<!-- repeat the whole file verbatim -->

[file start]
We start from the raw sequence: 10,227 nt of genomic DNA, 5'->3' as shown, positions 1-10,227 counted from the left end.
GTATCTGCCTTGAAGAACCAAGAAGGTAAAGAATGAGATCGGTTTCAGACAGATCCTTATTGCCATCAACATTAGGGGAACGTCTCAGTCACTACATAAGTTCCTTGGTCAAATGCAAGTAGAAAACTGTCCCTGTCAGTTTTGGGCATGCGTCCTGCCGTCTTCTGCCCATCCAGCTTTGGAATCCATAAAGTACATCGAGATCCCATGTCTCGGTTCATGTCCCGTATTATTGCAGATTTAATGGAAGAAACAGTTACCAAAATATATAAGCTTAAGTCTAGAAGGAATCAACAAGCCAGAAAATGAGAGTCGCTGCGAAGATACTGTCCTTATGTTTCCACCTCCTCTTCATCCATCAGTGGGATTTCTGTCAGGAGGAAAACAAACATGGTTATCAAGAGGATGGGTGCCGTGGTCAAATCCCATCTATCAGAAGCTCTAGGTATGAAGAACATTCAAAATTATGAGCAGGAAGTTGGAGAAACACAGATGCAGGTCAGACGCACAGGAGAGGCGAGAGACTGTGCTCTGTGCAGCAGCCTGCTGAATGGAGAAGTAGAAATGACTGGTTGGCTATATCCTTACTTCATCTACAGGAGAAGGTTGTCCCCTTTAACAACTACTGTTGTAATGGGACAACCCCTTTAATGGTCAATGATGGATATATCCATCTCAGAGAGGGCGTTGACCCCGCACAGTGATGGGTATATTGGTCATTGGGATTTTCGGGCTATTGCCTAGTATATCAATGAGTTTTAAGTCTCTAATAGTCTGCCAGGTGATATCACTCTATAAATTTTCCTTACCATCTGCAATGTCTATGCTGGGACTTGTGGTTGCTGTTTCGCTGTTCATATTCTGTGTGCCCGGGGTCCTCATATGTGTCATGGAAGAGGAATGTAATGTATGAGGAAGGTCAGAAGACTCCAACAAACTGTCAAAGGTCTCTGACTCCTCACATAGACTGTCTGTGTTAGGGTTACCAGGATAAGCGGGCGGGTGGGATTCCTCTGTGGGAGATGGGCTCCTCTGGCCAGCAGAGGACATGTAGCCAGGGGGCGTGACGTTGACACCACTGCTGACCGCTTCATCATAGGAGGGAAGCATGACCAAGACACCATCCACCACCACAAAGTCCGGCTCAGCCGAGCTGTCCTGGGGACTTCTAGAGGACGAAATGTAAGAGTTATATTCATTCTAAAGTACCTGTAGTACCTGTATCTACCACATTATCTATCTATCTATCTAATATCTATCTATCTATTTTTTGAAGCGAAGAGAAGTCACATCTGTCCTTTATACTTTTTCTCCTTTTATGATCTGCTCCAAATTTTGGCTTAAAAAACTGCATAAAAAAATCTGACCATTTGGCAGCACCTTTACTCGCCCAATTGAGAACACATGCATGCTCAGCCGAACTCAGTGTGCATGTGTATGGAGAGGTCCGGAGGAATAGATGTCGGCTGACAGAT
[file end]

We start from the raw sequence: 10,227 nt of genomic DNA, 5'->3' as shown, positions 1-10,227 counted from the left end.
GTATCTGCCTTGAAGAACCAAGAAGGTAAAGAATGAGATCGGTTTCAGACAGATCCTTATTGCCATCAACATTAGGGGAACGTCTCAGTCACTACATAAGTTCCTTGGTCAAATGCAAGTAGAAAACTGTCCCTGTCAGTTTTGGGCATGCGTCCTGCCGTCTTCTGCCCATCCAGCTTTGGAATCCATAAAGTACATCGAGATCCCATGTCTCGGTTCATGTCCCGTATTATTGCAGATTTAATGGAAGAAACAGTTACCAAAATATATAAGCTTAAGTCTAGAAGGAATCAACAAGCCAGAAAATGAGAGTCGCTGCGAAGATACTGTCCTTATGTTTCCACCTCCTCTTCATCCATCAGTGGGATTTCTGTCAGGAGGAAAACAAACATGGTTATCAAGAGGATGGGTGCCGTGGTCAAATCCCATCTATCAGAAGCTCTAGGTATGAAGAACATTCAAAATTATGAGCAGGAAGTTGGAGAAACACAGATGCAGGTCAGACGCACAGGAGAGGCGAGAGACTGTGCTCTGTGCAGCAGCCTGCTGAATGGAGAAGTAGAAATGACTGGTTGGCTATATCCTTACTTCATCTACAGGAGAAGGTTGTCCCCTTTAACAACTACTGTTGTAATGGGACAACCCCTTTAATGGTCAATGATGGATATATCCATCTCAGAGAGGGCGTTGACCCCGCACAGTGATGGGTATATTGGTCATTGGGATTTTCGGGCTATTGCCTAGTATATCAATGAGTTTTAAGTCTCTAATAGTCTGCCAGGTGATATCACTCTATAAATTTTCCTTACCATCTGCAATGTCTATGCTGGGACTTGTGGTTGCTGTTTCGCTGTTCATATTCTGTGTGCCCGGGGTCCTCATATGTGTCATGGAAGAGGAATGTAATGTATGAGGAAGGTCAGAAGACTCCAACAAACTGTCAAAGGTCTCTGACTCCTCACATAGACTGTCTGTGTTAGGGTTACCAGGATAAGCGGGCGGGTGGGATTCCTCTGTGGGAGATGGGCTCCTCTGGCCAGCAGAGGACATGTAGCCAGGGGGCGTGACGTTGACACCACTGCTGACCGCTTCATCATAGGAGGGAAGCATGACCAAGACACCATCCACCACCACAAAGTCCGGCTCAGCCGAGCTGTCCTGGGGACTTCTAGAGGACGAAATGTAAGAGTTATATTCATTCTAAAGTACCTGTAGTACCTGTATCTACCACATTATCTATCTATCTATCTAATATCTATCTATCTATTTTTTGAAGCGAAGAGAAGTCACATCTGTCCTTTATACTTTTTCTCCTTTTATGATCTGCTCCAAATTTTGGCTTAAAAAACTGCATAAAAAAATCTGACCATTTGGCAGCACCTTTACTCGCCCAATTGAGAACACATGCATGCTCAGCCGAACTCAGTGTGCATGTGTATGGAGAGGTCCGGAGGAATAGATGTCGGCTGACAGAT